The justice system understands that sometimes an individual needs to use deadly force against another in order to defend themselves. “Self-defense” is what is called an affirmative defense. An affirmative defense means that the defendant is acknowledging that they committed the crime they are charged with, but that they had a reason that is legally sufficient to make them not culpable. In other words, typically the prosecution is the only side that needs to prove something. However, with an affirmative defense, the defense also has a burden now to prove the elements of the defense. This case addresses what specifically the defense needs to prove, and the jury instructions around this proof. If you are involved in a situation where you needed to use self-defense to protect yourself or another, you should contact a knowledgeable Clearwater violent crimes defense attorney to help you with your defense.
Facts of the Case
The defendant was charged with the first-degree murder of his employer/landlord and the attempted first-degree murder of a neighbor. There was a confrontation between the defendant and his landlord and he began shooting. The defendant alleges that he acted in self-defense based on his landlord reaching for a dark object in his pocket and previous threats by his landlord. The defendant also alleged that the neighbor threatened him as well and attempted to throw a microwave at him. The neighbor survived the shooting but the landlord did not.
The state’s version of events differed. They alleged that the defendant was the aggressor and that both of the victims were unarmed. Under this version of events, self-defense would not be an applicable affirmative defense, since it cannot be used when the defendant was the aggressor.
Florida Law Around Self-Defense
Self-defense is only allowed as an affirmative defense if certain conditions are met. Defendants can justifiably use deadly force solely when they reasonably believe that the force is necessary to prevent great bodily harm or imminent death to himself or someone else.
The issue in this case involves the jury instructions. Along with the description of self-defense similar to the paragraph above, the jury instructions included the requirement that the requirements of self-defense were proven beyond a reasonable doubt. However, this was not the proper standard of proof for self-defense. Florida law requires the prosecution to prove that it was not self-defense, instead of the defendant having to prove that it was self-defense.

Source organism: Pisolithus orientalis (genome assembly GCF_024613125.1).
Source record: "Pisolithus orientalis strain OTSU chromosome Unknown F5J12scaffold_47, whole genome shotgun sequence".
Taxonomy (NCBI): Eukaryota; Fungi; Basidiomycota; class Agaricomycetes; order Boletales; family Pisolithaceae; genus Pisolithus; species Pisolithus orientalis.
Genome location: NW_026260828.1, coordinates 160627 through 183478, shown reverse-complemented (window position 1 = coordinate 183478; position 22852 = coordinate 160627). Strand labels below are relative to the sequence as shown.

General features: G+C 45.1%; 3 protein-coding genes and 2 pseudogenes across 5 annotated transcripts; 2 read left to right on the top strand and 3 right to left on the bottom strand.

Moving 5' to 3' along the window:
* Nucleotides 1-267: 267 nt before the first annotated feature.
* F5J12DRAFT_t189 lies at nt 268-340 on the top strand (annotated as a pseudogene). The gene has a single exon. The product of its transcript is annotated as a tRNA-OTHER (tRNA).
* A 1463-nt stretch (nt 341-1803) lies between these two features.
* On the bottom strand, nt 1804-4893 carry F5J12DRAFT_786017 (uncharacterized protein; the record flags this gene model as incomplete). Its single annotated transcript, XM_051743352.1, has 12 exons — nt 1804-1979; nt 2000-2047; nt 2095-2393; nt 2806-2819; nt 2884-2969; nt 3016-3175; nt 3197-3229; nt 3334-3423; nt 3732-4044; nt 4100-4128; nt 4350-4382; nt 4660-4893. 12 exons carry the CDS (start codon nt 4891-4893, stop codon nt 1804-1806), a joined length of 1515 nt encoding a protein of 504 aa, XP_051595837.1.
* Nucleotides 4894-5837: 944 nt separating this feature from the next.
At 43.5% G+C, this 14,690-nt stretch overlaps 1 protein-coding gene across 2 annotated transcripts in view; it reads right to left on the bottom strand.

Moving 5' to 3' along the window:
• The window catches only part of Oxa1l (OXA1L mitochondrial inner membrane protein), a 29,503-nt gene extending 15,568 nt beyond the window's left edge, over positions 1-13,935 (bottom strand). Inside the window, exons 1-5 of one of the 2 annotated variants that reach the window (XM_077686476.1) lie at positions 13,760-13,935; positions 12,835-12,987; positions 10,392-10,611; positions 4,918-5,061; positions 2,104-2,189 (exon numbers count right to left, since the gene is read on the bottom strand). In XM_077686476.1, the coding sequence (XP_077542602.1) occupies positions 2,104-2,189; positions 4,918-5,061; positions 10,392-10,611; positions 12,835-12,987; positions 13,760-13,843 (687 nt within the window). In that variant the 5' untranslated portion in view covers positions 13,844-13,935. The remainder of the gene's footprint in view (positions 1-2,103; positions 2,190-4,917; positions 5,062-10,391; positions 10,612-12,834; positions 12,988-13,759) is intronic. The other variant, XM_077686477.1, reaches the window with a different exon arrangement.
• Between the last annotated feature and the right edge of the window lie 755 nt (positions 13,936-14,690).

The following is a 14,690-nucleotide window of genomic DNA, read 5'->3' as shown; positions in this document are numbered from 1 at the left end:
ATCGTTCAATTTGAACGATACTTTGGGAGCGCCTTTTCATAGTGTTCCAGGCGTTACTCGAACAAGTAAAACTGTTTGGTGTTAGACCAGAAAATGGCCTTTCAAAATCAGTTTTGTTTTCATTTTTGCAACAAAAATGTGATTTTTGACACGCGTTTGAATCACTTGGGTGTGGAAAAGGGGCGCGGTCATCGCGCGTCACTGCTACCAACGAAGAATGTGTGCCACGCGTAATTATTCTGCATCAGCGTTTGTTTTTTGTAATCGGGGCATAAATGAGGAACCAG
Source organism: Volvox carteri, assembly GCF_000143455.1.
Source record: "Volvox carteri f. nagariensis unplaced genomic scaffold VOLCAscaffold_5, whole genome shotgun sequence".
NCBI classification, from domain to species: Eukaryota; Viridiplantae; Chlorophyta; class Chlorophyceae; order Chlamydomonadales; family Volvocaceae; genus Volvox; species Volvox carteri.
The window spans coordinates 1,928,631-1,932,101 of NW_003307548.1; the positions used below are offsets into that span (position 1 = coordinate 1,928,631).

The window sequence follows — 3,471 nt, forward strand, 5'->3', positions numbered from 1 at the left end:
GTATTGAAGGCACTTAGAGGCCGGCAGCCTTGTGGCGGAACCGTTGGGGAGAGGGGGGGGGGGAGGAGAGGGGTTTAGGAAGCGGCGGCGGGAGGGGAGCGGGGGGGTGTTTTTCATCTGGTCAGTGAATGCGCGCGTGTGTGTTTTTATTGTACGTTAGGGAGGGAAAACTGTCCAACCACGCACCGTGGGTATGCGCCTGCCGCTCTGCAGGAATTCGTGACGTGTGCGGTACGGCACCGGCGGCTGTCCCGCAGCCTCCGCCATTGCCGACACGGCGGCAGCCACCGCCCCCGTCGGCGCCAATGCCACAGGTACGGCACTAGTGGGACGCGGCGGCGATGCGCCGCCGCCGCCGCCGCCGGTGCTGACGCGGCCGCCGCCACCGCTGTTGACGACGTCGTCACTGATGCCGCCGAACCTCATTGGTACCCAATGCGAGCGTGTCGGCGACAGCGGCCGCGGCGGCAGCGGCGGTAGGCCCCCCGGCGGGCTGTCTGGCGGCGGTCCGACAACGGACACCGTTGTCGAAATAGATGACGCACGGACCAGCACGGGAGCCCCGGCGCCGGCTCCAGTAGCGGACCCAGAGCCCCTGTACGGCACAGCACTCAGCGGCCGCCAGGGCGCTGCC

Though the defense counsel did not object to the jury instructions, the Florida Third District Court of Appeal still held that the instruction was fundamental error. When there is a fundamental error the court has a responsibility to correct the error, even if the defense counsel did not object at the time. Thus, the defendant’s murder charge was dismissed and remanded back to the trial court for a new trial. However, as there was never any proof or argument put forth by the defense regarding self-defense relating to the attempted murder of the neighbor, that conviction still stands.
Contact an Experienced Clearwater Violent Crimes Criminal Defense Attorney Today!
Defendants charged with violent crimes need knowledgeable attorneys on their side to make sure that the prosecution follows the law. The experienced Clearwater violent crimes attorneys at Hanlon Law Firm will defend you zealously against any and all charges. Call our offices at (727) 897-5413 or contact us online to speak with our attorneys about your case.
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